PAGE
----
Employers might underestimate the importance of arranging appropriate access to medical care, especially if they come from a country such as the UK where healthcare is available through the state. Firms such as AXA PPP International can help businesses plan for and manage medical costs abroad if they arise.
“By helping employees to arrange an international private medical insurance policy businesses can feel confident that their staff can access high-quality medical treatment, anywhere in the world,” says Tom Wilkinson, managing director of AXA PPP International. “They can therefore rest assured that their staff’s wellbeing is protected while they are overseas and that they can focus on performing at their best during their assignment.”
The home nation communication mobile apps
One of the biggest complaints from those stationed abroad is the negative impact on their social life, leaving them feeling isolated and demotivated. “At first it’s exciting, like a honeymoon phase,” David Collings, professor of HR management at Dublin City University, tells HR magazine. “But then you start to miss events back home like birthdays and anniversaries, and you feel isolated.”
Years ago keeping in touch with friends and family was a difficult task. “The whole family would be gathered around the phone, waiting for your call,” says Collings. “But now, with apps like WhatsApp or Viber, you don’t need to worry about timezones or planning calls in advance.” It might sound simple, but advising staff to download these apps before they set off can be powerful.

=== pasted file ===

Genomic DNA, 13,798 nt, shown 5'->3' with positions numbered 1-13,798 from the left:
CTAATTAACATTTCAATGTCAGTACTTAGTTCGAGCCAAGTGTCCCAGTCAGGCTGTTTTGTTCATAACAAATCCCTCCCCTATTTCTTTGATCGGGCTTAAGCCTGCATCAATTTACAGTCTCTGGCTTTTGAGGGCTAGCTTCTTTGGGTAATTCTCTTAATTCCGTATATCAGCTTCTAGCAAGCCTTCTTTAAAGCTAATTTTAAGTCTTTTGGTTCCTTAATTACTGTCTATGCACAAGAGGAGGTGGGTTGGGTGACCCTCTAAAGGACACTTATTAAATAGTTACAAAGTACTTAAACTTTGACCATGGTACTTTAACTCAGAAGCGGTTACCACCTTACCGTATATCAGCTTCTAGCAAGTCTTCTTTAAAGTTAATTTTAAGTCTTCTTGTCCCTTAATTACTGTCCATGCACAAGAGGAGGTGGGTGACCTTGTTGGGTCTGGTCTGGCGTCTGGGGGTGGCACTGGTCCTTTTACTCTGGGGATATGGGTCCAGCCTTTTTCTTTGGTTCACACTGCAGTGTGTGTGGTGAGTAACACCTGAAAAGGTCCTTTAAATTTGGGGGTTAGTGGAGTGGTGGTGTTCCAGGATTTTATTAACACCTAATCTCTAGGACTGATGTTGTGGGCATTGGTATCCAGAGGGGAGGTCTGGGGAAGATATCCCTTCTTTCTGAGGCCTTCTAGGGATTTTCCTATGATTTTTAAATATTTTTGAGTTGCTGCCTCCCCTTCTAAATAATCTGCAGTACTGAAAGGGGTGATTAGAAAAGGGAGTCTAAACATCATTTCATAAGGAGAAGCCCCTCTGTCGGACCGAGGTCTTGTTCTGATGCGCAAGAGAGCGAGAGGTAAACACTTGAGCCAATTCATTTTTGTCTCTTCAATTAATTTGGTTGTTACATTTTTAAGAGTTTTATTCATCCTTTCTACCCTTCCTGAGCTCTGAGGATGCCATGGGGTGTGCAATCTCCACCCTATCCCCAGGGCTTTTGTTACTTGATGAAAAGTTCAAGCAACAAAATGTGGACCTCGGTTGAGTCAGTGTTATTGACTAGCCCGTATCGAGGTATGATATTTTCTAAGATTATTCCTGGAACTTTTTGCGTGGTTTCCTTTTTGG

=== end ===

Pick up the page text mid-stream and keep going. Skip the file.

Reminding your employees of apps as simple as BBC Sport or Sport TV Live could be similarly invaluable in helping them keep that familiar piece of home with them. “I recall stories of people being sent newspapers from home, which they would read in date order, to be able to keep up with their favourite sports teams,” says Collings. “Now you can stream any game you want to see on a mobile device.”
The one-stop shop
Moving lots of people around the world can often be a thankless task for global mobility professionals, many of whom are under-resourced and over-worked. It’s also a complex one, given the number of complicated tasks that need to be completed. MOVE Guides provides fully outsourced relocation and assignment management, looking after every link in the chain. It also allows HR teams to find the often missing link between global mobility and talent management.
MOVE Guides CEO and founder Brynne Kennedy sees the current relocation management market as in need of a shake-up, much in the way other HR functions have evolved thanks to technology. “[It’s] an ideal opportunity for technological disruption to transform the complex into the easy to use,” she says. “To make an elegant global mobility system we must put all the global mobility ‘Lego blocks’ together – one by one – into a single technology solution.”
The essential read
Graham Salisbury, head of human resources at the Tony Blair Institute for Global Change, recommends Kate Fox’s book Watching the English as a little extra something HR teams could send expats away with. “It can help your team quickly learn what people of other cultures find both endearing and irritating about the English,” he says. “It’s the sort of book I wish I’d read before I spent a year in Germany, so I could better appreciate the English equivalents to the German passions for recycling, clearing snow from the pavement, and not mowing the lawn on Sundays.”